What is reason? What is reasoning? In 1739-40, David Hume published a radical critique of the standard philosophical answers to these questions in his Treatise on Human Nature. His critique includes some of the most influential skeptical arguments in the history of philosophy. In this course, we will study Hume's Treatise to understand Hume's account of reasoning and to consider what we can learn from his skeptical arguments. The course requirements include a midterm exam, a final exam (one-half in class, one-half take home), and short in-class writing assignments. No freshmen. Prerequisites: One previous course in philosophy or the permission of the instructor.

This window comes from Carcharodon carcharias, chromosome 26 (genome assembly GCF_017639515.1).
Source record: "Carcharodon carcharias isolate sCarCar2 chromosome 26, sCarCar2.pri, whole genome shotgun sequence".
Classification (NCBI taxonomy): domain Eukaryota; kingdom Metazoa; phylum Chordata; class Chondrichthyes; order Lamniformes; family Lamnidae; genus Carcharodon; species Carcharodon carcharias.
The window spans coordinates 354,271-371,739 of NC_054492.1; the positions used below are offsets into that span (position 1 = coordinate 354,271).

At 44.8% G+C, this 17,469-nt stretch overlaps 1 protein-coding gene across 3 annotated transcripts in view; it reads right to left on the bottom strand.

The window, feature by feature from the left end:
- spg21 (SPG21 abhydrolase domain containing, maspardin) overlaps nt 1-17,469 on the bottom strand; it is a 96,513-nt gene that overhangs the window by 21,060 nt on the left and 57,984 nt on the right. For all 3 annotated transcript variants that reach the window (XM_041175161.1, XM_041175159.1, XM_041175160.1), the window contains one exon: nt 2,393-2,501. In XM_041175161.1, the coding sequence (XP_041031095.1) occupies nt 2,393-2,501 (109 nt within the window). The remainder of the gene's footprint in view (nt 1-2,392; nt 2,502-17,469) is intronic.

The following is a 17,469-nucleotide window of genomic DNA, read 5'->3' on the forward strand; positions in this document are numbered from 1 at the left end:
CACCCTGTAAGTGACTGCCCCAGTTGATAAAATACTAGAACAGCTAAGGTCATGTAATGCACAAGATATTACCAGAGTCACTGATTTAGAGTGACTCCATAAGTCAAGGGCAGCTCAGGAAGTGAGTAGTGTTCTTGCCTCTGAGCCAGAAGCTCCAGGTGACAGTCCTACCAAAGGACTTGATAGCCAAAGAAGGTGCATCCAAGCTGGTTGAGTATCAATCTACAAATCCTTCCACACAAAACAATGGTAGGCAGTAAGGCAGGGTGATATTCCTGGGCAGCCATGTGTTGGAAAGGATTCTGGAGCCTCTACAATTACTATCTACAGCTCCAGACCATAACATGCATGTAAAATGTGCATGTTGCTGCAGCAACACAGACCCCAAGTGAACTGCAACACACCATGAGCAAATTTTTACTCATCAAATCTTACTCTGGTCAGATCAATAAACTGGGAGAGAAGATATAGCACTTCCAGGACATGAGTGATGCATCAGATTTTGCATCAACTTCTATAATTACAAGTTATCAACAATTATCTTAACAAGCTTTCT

TEXTS: David Hume, A Treatise of Human Nature (Oxford Philosophical Texts); David Norton, Cambridge Companion to Hume.